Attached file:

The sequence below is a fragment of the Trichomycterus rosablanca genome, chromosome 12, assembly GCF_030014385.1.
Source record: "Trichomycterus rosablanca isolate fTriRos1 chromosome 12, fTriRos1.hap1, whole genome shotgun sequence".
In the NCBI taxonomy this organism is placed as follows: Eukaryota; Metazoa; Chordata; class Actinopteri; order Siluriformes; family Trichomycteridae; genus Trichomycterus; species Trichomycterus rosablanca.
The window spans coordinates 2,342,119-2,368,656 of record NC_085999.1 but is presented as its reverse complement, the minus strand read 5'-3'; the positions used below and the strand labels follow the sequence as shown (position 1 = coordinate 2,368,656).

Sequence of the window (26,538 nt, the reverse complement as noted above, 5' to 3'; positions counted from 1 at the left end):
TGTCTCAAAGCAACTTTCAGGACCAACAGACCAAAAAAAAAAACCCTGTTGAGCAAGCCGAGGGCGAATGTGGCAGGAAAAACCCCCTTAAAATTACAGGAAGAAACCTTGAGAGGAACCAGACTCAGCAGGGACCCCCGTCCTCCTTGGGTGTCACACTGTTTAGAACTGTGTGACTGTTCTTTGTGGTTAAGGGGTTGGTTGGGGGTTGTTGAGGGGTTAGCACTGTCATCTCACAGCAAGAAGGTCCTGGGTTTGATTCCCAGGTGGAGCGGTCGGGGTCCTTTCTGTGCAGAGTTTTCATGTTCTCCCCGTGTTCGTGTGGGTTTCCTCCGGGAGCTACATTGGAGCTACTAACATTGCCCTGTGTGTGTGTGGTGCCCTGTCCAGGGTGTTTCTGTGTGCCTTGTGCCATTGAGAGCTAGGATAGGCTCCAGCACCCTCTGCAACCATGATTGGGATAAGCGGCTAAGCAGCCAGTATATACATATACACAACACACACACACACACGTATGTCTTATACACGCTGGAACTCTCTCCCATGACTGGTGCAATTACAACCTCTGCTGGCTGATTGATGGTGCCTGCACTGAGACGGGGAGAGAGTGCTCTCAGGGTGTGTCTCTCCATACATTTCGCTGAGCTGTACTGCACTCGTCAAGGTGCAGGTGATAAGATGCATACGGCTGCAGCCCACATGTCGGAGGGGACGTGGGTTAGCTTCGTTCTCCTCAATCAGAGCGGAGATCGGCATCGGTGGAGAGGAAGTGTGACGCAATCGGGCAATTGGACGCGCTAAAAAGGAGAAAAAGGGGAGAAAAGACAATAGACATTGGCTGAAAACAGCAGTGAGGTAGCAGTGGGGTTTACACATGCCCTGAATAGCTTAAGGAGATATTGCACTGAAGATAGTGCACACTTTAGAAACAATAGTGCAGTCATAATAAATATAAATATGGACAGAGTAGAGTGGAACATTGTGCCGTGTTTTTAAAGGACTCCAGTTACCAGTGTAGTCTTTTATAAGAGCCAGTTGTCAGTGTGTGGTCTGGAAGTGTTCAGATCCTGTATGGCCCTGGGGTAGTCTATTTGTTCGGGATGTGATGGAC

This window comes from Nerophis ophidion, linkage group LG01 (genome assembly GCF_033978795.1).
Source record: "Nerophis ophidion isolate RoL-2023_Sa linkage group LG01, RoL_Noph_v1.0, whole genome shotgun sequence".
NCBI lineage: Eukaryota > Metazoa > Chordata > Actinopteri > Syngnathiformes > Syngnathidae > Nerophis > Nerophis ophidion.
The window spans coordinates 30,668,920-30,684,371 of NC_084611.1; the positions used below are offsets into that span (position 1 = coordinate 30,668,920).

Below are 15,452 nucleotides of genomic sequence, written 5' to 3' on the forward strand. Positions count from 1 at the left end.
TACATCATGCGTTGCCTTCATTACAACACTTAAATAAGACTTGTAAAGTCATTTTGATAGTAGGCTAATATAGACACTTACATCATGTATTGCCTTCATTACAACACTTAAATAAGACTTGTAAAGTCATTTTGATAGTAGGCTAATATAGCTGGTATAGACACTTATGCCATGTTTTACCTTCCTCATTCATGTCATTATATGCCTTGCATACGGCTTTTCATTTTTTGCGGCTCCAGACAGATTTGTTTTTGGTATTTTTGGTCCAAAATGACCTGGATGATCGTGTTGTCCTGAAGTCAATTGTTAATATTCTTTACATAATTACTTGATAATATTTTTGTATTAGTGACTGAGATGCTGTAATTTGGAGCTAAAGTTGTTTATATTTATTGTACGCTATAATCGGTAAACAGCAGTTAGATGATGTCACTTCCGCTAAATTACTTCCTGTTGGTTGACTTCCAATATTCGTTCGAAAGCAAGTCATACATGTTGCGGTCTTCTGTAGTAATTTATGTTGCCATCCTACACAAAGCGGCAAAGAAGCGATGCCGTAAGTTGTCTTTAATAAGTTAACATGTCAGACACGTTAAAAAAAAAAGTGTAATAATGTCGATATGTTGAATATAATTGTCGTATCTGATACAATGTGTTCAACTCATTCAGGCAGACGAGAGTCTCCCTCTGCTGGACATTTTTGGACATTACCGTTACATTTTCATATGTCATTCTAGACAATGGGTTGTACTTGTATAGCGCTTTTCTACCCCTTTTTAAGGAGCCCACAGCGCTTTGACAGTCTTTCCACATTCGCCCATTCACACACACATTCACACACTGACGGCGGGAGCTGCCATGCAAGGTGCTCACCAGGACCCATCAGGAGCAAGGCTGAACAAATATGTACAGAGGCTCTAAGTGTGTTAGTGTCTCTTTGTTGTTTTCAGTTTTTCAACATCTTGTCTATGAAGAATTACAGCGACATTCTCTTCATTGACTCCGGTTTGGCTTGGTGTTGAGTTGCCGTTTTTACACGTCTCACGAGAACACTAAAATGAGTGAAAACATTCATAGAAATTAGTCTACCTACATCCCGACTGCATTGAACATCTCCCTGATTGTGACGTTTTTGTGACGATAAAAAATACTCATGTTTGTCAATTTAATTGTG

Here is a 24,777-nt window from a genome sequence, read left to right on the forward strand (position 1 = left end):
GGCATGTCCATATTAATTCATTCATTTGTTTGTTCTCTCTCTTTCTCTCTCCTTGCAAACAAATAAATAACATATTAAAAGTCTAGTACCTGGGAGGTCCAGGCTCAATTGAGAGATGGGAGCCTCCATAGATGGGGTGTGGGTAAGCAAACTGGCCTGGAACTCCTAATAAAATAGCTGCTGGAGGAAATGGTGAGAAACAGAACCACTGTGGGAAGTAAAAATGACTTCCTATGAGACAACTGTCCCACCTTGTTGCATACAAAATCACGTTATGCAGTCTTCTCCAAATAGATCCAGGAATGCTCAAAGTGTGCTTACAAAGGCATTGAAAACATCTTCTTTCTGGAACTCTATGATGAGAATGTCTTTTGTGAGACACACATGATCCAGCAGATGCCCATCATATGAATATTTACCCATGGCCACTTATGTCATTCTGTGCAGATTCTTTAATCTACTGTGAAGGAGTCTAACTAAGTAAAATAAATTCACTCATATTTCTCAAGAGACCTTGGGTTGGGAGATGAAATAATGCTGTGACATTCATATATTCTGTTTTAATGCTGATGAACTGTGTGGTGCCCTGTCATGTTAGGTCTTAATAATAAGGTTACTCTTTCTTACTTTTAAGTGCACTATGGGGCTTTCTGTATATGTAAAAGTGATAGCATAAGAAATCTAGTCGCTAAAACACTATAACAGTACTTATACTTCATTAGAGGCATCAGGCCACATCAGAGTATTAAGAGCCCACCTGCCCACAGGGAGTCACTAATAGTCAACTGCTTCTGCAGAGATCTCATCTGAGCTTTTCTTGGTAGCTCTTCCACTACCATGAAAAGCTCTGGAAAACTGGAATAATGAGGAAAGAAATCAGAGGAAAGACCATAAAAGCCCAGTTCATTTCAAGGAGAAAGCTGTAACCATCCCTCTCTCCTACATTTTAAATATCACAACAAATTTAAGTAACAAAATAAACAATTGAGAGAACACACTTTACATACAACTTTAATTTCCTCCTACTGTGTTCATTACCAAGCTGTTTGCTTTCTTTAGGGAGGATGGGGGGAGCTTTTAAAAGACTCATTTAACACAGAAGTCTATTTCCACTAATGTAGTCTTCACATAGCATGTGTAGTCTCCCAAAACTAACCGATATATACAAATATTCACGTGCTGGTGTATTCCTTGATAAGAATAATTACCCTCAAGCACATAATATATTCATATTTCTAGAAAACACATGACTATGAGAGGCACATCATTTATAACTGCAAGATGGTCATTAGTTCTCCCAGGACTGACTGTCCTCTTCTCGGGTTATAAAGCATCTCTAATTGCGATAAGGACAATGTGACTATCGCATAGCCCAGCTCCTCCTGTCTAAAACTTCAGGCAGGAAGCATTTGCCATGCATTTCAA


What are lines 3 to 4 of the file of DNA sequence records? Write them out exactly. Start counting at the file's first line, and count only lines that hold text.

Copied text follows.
In the NCBI taxonomy this organism is placed as follows: Eukaryota; Metazoa; Chordata; class Actinopteri; order Siluriformes; family Trichomycteridae; genus Trichomycterus; species Trichomycterus rosablanca.
The window spans coordinates 2,342,119-2,368,656 of record NC_085999.1 but is presented as its reverse complement, the minus strand read 5'-3'; the positions used below and the strand labels follow the sequence as shown (position 1 = coordinate 2,368,656).